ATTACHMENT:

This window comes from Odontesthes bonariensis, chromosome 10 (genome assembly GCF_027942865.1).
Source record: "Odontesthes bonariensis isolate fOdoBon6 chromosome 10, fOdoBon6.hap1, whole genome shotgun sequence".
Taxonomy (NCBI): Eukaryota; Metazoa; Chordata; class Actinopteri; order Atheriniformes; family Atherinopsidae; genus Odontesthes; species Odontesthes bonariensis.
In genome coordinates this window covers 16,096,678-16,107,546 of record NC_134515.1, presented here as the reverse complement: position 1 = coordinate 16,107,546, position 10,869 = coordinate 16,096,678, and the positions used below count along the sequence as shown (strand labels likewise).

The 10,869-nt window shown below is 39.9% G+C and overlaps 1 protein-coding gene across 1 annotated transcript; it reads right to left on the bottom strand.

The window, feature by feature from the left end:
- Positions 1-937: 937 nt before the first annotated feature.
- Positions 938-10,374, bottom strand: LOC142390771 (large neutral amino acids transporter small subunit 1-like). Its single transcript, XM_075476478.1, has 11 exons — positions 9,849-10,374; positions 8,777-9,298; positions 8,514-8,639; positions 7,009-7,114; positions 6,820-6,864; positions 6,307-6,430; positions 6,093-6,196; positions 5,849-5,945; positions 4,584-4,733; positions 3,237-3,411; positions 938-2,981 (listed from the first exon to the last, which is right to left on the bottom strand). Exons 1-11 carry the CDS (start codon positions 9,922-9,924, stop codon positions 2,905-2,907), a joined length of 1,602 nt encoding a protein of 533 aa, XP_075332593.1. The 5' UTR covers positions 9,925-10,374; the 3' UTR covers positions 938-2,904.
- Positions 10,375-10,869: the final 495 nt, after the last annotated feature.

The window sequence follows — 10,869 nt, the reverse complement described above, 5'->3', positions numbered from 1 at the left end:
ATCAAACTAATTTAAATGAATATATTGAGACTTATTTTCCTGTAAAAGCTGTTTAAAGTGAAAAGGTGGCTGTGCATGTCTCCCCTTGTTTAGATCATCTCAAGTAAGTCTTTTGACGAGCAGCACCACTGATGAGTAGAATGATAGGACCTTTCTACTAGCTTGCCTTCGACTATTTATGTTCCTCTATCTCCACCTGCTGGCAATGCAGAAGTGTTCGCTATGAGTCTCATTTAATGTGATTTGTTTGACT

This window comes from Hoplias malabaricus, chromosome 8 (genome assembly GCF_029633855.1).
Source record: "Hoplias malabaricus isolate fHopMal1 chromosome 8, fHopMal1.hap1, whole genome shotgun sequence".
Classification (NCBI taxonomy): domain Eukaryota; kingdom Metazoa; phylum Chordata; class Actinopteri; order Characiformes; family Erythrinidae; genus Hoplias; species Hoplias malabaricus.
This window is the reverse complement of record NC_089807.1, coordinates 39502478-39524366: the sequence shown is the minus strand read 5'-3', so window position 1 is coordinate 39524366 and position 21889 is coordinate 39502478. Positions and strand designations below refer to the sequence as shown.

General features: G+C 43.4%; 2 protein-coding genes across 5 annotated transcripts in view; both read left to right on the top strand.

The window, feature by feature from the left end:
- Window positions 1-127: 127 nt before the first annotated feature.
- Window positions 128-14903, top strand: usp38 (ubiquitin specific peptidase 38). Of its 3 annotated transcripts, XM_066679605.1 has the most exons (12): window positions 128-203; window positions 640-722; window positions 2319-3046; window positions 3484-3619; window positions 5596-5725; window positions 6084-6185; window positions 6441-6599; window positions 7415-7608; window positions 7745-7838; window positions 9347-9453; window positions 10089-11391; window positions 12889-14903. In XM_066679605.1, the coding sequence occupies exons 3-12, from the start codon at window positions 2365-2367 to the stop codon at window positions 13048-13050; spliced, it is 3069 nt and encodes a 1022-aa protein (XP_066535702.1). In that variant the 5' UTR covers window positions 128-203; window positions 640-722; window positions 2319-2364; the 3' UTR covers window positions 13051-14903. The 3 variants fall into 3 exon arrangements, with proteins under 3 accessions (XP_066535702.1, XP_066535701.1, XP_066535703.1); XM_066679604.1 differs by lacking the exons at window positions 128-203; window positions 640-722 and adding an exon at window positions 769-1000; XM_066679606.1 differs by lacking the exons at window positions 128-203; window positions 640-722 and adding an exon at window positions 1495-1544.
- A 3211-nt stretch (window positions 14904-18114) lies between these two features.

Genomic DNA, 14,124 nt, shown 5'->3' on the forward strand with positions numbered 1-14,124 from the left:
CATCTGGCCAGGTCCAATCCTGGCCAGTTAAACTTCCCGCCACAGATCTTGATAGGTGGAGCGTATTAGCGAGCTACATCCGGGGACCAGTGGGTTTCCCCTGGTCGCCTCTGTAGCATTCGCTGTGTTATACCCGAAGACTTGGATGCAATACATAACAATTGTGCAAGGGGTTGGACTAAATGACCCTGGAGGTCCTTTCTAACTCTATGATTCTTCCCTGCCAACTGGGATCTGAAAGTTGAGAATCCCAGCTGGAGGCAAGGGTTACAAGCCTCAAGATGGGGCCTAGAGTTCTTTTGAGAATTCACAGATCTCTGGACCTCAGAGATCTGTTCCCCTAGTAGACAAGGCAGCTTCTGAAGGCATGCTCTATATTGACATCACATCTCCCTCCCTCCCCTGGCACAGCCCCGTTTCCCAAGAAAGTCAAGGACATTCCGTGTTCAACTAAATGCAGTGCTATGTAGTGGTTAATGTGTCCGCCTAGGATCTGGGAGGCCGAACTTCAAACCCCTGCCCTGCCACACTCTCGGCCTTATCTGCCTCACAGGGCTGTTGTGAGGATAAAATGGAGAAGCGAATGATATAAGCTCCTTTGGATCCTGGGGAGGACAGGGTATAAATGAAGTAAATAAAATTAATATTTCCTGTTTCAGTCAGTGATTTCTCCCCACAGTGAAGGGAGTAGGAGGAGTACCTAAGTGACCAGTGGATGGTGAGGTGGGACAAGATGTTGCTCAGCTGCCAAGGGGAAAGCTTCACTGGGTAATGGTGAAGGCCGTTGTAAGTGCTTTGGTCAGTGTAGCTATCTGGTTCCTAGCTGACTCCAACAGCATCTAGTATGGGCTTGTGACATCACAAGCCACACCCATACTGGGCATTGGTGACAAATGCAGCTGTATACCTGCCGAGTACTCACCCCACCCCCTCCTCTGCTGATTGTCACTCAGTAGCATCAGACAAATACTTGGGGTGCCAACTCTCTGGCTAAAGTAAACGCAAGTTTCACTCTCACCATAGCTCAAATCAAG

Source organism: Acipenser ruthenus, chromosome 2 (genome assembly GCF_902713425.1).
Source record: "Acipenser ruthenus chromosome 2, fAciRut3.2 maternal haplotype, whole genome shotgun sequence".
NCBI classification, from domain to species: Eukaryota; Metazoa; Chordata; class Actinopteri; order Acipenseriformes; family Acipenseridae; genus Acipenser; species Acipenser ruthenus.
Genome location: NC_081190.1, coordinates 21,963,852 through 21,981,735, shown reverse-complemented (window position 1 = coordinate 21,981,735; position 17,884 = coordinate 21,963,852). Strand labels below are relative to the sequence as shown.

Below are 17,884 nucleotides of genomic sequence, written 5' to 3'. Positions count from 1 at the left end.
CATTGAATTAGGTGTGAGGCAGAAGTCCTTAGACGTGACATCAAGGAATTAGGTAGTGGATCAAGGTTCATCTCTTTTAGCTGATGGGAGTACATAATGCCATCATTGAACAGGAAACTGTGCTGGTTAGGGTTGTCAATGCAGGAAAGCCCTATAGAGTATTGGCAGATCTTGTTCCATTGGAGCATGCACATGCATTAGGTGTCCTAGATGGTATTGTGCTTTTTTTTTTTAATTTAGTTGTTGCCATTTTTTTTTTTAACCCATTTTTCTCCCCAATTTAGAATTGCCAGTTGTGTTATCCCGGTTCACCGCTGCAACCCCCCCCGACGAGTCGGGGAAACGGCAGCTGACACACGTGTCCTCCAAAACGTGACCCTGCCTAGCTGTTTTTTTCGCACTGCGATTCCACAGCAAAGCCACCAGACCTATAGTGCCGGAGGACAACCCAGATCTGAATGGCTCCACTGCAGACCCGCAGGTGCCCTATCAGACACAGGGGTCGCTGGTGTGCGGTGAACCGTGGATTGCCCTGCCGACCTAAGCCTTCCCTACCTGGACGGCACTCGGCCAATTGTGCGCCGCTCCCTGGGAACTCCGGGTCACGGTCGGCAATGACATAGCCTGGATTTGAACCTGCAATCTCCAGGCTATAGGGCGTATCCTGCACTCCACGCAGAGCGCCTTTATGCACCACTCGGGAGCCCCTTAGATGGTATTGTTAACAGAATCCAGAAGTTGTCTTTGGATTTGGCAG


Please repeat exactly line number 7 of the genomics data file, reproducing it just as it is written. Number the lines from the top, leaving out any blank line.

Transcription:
- Positions 1-937: 937 nt before the first annotated feature.